Privately endowed, the Library Company is independent and a nonprofit. It’s open to the public free of charge from 9 a.m. to 5 p.m. weekdays. It’s a nagging misconception that it’s not.
“Most people think we’re some elitist, unwelcoming thing,” says Van Horne.
Quite the contrary: Van Horne has promoted open and varied free programming, collaborated with other institutions, created an interactive website, and slowly and steadily increased usage.
With three degrees in history, Van Horne first worked at the Maryland Historical Society editing 10 volumes’ worth of papers from famed American architect and engineer Benjamin Latrobe. In 1985, when he applied for the Library Company director’s job, he was a young but familiar face in Philadelphia. The Latrobe project had moved here.
Then and now, he was in awe of his position. “I always knew I had to leave [the Library Company] in as good a state as I found it,” says Van Horne.
These days, the Library Company has a staff of 22—17 of them full time. There’s also a 20-member board. It’s a destination for 2,000 readers a year, and twice that number participates in lectures, exhibits and tours. Two-thirds of its patrons are academics, mainly graduate students or faculty members. Another third are undergraduate researchers, genealogists, journalists and filmmakers.
Starting in 1987, Van Horne instituted research fellowships that now award $160,000 in annual grants for dissertation or post-doctorate research. Some 35 scholars take advantage of the program each year.
Van Horne’s own scholarly expertise is early American history. Last December, he published an essay about Franklin and education. He’s also involved in the Library Company’s publishing efforts, which generate catalogs, an annual report and books.
Library Company programming centers around the collection’s strengths—like the early economy and society, African-American history, Philadelphia daguerreotypes, visual culture, women’s history, lithography and the United States Centennial. The library continues to work with former mayoral candidate Sam Katz on his HistoryofPhilly.com documentary series, which has already produced episodes on Abraham Lincoln’s funeral, the history of fire companies, and baseball’s legacy in Philadelphia (as narrated by the Phillies’ Jimmy Rollins). The Library Company houses his project in its historic Cassatt House offices next door.
In 2006, the Library Company’s 275th anniversary coincided with Franklin’s 300th birthday celebration. For the tercentenary, it published a catalog of Franklin’s personal home library. The 1,300 original Franklin books and pamphlets that the Library Company owns are a mere fraction of what once existed.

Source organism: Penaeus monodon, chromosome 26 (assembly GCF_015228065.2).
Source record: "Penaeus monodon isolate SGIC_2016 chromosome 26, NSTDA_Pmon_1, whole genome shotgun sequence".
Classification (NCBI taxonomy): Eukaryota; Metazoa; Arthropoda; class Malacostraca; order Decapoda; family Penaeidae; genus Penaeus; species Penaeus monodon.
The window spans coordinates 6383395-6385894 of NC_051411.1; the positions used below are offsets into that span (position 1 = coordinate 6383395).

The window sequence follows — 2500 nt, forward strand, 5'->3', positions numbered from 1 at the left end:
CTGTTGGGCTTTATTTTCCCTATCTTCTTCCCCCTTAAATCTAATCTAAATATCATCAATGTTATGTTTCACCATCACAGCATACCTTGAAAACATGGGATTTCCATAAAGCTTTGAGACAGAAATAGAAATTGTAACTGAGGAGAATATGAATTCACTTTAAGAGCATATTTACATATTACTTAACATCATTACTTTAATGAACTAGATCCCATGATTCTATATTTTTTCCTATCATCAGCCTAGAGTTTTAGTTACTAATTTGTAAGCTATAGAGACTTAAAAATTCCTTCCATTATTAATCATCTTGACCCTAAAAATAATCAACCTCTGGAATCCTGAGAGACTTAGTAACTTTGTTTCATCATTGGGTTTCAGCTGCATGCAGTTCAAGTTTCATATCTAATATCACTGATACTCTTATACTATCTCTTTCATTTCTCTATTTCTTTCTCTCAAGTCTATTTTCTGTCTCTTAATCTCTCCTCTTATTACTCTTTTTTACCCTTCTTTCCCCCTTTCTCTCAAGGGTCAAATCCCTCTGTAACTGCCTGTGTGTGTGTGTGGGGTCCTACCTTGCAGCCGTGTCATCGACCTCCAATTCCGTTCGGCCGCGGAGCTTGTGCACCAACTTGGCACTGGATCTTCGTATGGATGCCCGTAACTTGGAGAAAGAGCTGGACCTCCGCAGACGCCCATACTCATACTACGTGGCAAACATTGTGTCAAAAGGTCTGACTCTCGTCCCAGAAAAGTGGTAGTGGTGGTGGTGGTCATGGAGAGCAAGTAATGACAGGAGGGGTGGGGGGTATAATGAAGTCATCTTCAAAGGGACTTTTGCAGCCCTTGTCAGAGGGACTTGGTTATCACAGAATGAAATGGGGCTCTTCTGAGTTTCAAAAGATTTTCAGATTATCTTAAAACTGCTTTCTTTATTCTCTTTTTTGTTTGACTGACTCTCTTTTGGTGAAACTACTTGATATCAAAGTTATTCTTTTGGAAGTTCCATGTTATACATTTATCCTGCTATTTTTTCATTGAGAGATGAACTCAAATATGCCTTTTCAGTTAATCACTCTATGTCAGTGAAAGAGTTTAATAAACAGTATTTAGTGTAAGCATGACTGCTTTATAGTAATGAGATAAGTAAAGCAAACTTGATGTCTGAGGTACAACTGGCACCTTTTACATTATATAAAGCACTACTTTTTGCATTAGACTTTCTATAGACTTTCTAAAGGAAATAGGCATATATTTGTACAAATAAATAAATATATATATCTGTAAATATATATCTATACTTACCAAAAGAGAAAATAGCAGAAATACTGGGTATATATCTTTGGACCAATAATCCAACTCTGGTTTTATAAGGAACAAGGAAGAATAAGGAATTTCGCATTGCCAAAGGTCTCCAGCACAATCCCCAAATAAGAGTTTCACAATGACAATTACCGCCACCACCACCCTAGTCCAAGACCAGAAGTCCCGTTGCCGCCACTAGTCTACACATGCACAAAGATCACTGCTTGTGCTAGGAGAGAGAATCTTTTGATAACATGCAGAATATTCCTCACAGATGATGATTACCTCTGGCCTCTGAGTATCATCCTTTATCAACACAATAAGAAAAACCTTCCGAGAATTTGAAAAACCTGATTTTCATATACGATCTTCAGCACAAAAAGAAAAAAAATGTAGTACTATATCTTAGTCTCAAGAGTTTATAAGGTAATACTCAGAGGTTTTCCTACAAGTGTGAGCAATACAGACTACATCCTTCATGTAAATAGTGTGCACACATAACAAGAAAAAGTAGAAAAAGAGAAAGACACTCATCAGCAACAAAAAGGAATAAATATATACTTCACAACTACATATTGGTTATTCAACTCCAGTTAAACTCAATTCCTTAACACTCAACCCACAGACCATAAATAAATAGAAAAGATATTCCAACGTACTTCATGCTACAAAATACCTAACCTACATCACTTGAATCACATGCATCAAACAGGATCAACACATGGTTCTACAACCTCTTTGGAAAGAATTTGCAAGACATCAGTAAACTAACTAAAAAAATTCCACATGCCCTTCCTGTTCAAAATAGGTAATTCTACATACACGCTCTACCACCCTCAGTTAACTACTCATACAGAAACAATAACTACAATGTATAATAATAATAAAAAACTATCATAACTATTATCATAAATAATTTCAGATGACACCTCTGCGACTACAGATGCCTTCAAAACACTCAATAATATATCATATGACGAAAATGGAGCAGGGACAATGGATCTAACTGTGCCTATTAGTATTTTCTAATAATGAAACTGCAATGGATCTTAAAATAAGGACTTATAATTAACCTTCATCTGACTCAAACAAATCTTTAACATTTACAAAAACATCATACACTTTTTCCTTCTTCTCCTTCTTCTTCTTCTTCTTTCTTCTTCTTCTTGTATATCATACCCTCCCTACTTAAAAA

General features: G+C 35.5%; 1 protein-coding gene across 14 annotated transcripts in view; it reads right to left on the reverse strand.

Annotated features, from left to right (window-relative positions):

For Van Horne, his position remains as much a living artifact as any of the library’s holdings. “This has been a perfect job in every way,” he says. “When you’re so devoted, you don’t want to have the job lead on to something else. You don’t view it as a stepping-stone—it’s a destination.”
To learn more, visit librarycompany.org.
With her last name, perhaps Susan Borders was bound to be involved with books. Today, however, she’s busy coaxing the borough into helping with snow removal. As director of the Darby Free Library, she’d like to open Saturday morning.
Then again, when you’re the nation’s oldest continuously operated public library, there’s a call to service—and usually Borders shovels herself out. “Back then, there was no country and no borough—just a town,” she says. “We may have had the printing press here, but it was only printing propaganda.”
Begun in 1743 by 29 Quaker farmers and merchants, the early cultural institution was called the Darby Library Company, the initial collection housed in the home of the librarian. As the collection grew, it was relocated over to Philip Sipler’s Saddle Shop on Main Street in Darby. The corner property at 10th and Main streets was purchased in 1866, when members and citizens raised $8,895.54 for its construction. Darby Library Hall was built by Charles Bonsall and opened in 1872. The original charter still hangs in an enormous frame above the staircase.
It was through John Bartram, the famed botanist and member of Darby Friends Meeting, and his London friend, Peter Collinson, that the library’s first books were procured and shipped from England—some 45 volumes. A hanging bookcase containing a bulk of the original texts remains.
But until a recent resurgence in spite of the recession, Darby’s days were numbered. The library had provided services tax-free until 1970, when it first asked for a tax increase. By the late 1990s, donations slackened, and the state became more stringent, requiring that a minimum of $5 per population member served be spent to qualify for state funding. Darby was spending $2.70 a person, and the Library Company was filling the gap by tapping its investment funds from endowments, taking $30,000 to finish 2008. “It’s really a gift,” says Borders. “We can never pay it back.”
By January 2009, Darby was in dire straits and set to close without additional support from the borough to help it qualify for state aid. “It wasn’t [crying] wolf—it was real,” says Borders. “The people voted [in a referendum], and we’re still open.”
The library asked for $50,000; the borough approved $42,000. The rest was raised through benefit dinners, T-shirts, even change jars (“They were stolen twice,” Borders says). Coverage in USA Today helped, so did a PayPal account and Facebook. In all, some $10,000 came in—half from outside the borough.